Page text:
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Listen up, park lovers

This is Moraine Park, a large open valley in Rocky Mountain National Park. The accompanying MP3 file was recorded there as part of a National Park Service project to record natural soundscapes that are unspoiled by human sounds. The scientists making the recordings are working under the gun — such pure, natural, unspoiled soundscapes are increasingly difficult to find. It’s rare to spend more than an hour or two anyplace before manmade sounds intrude.

Moraine Park, Rocky Mountain National Park. (Photo: Wes Lindamood/NPR)


This particular recording, one of 70 so far, was made by Jacob Job, an acoustic biologist at Colorado State University. He carried some 30 pounds of equipment in his backpack, including a portable digital recorder, microphones, and batteries. This particular recording session lasted only about an hour before being interrupted by an airplane.

It takes very little to intrude on nature’s sounds. A distant highway, a passing hiker, or a plane far above. And yet these sounds disturb the wildlife and change their behavior.

Biologist Kurt Fristrup, creator of the park service’s soundscape project, explains:

“Imagine you’re an owl looking for your dinner,” Fristrup said. “A three decibel increase in sound level cuts in half the area in which you could hear those sounds, he said. “So you are half as efficient in finding food, with a relatively subtle increase in background sound level.”

Prey animals, like small birds, have a harder time hearing predators as the background decibels climb, and all animals need to hear to communicate.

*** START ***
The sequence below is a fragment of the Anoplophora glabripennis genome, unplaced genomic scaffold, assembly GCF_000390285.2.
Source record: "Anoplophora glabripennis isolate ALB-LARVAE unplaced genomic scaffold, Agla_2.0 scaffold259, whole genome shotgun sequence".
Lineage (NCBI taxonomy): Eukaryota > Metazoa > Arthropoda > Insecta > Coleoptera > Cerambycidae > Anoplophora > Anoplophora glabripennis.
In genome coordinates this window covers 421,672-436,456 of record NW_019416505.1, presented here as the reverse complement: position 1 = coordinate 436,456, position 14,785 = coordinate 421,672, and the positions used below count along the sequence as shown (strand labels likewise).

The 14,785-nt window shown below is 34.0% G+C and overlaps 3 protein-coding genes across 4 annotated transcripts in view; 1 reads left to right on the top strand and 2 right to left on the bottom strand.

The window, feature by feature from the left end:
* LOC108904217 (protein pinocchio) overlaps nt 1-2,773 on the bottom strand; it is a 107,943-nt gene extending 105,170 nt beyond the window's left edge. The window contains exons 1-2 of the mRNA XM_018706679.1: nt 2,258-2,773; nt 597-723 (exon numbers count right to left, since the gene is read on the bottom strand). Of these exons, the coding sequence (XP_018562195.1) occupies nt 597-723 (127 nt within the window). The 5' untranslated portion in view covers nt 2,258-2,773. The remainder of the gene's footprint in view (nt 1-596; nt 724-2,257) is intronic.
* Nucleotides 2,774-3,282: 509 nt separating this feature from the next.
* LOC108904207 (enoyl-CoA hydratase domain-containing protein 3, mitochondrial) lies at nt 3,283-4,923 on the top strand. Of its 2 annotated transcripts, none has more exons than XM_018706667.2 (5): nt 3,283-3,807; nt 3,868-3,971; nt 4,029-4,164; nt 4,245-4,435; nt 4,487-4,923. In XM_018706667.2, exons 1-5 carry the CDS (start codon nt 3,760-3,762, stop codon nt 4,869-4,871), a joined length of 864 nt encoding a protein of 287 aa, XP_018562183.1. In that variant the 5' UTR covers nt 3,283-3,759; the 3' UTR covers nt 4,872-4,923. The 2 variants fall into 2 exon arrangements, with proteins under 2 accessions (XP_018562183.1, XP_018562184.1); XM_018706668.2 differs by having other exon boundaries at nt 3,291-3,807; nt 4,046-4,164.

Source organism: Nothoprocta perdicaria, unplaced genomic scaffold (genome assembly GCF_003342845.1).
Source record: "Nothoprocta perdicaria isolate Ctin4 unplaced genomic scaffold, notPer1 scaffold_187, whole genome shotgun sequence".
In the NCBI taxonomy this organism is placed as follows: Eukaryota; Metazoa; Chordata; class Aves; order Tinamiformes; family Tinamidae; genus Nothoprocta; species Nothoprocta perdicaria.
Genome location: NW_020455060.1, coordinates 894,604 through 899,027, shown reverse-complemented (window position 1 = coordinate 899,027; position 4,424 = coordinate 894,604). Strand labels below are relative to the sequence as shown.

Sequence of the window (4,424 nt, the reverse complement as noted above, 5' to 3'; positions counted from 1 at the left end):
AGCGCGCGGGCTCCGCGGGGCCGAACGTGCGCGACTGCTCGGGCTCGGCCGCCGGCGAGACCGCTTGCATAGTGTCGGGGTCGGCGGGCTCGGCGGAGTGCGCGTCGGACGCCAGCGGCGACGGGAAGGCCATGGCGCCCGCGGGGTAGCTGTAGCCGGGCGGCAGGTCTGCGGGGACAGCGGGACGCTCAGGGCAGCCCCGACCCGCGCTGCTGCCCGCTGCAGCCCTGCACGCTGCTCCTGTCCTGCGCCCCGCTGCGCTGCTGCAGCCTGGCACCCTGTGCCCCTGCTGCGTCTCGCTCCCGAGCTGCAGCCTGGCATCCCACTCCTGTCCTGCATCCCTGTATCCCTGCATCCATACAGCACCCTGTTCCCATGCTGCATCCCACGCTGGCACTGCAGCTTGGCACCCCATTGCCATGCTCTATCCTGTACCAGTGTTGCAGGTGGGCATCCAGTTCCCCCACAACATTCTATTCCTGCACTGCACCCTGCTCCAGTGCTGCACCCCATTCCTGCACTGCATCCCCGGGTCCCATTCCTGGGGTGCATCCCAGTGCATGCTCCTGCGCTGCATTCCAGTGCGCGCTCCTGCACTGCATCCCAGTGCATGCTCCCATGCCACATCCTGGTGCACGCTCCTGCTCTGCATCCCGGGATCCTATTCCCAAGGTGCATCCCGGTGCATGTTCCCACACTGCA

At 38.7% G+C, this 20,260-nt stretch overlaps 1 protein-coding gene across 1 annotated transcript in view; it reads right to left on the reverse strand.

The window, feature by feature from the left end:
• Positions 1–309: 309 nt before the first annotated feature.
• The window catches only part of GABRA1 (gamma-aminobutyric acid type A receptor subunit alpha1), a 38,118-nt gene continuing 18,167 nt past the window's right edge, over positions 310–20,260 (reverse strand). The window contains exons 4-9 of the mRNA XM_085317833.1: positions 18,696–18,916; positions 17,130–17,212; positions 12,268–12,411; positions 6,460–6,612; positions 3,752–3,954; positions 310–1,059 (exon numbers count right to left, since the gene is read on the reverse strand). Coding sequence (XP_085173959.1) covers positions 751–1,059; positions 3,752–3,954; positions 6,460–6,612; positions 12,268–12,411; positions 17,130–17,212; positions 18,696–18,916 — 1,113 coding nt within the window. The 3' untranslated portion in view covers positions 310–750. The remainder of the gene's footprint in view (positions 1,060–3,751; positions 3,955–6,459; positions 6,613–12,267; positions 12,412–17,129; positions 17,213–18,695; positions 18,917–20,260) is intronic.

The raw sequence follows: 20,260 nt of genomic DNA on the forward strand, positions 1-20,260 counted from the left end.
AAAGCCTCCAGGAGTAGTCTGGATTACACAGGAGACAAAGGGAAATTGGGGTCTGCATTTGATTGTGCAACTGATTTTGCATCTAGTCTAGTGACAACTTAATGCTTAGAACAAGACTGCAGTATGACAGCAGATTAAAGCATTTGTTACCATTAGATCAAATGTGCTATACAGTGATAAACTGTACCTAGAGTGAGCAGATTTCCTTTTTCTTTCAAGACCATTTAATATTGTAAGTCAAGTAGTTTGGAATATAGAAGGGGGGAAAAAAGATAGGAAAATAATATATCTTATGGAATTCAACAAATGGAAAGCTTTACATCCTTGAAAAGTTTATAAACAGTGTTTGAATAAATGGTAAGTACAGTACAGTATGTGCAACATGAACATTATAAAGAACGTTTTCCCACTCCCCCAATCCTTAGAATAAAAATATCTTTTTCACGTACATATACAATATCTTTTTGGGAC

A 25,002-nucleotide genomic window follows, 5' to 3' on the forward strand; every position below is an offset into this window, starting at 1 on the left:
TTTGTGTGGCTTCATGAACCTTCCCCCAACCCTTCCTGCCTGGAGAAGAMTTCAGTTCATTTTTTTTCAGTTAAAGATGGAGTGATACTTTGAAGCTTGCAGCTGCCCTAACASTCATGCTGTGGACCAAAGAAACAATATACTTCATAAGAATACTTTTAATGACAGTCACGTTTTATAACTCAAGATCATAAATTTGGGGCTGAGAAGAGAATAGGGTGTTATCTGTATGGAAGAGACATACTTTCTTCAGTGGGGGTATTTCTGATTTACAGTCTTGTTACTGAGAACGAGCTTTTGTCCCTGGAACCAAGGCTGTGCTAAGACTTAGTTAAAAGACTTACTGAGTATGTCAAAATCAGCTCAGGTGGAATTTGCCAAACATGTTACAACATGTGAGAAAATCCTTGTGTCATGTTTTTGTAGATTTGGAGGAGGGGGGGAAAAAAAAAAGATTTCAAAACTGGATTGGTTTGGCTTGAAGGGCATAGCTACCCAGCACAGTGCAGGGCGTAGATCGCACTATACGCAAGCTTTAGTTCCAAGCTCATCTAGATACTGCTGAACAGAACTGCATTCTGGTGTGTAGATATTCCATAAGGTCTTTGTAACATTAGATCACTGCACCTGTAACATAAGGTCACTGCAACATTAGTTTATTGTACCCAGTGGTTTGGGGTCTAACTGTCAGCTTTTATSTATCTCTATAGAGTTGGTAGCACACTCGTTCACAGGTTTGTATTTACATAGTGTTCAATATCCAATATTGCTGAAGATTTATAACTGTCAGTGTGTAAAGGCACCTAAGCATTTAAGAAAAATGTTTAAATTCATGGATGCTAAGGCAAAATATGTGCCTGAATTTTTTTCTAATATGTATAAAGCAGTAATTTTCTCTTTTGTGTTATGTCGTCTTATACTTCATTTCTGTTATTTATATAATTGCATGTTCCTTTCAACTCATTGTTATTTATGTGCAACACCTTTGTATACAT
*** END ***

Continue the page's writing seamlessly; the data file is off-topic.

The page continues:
We’re all familiar with light pollution. And air pollution has been found even in some of the most remote places on earth. But sound pollution is also a serious and growing problem. The park service developed this sound map:



A model was developed to understand relationships between measured sound levels and variables such as climate, topography, human activity, time of day and day of year. In general, the brighter the spot, the greater the sound intensity. (Source: National Park Service)


Fristrup is optimistic, however, that we can do better and that natural soundscapes can be preserved and restored. Awareness is the key. And the soundscape project is a beginning.

For more about the soundscape project, see National Public Radio’s “Beyond Sightseeing: You’ll Love The Sound Of America’s Best Parks” and the park service’s “Soundscape/Noise.” Also the park service’s “A Symphony of Trees, Grasses, Birds and Streams” and its link to “Enhance Your Soundscape.”



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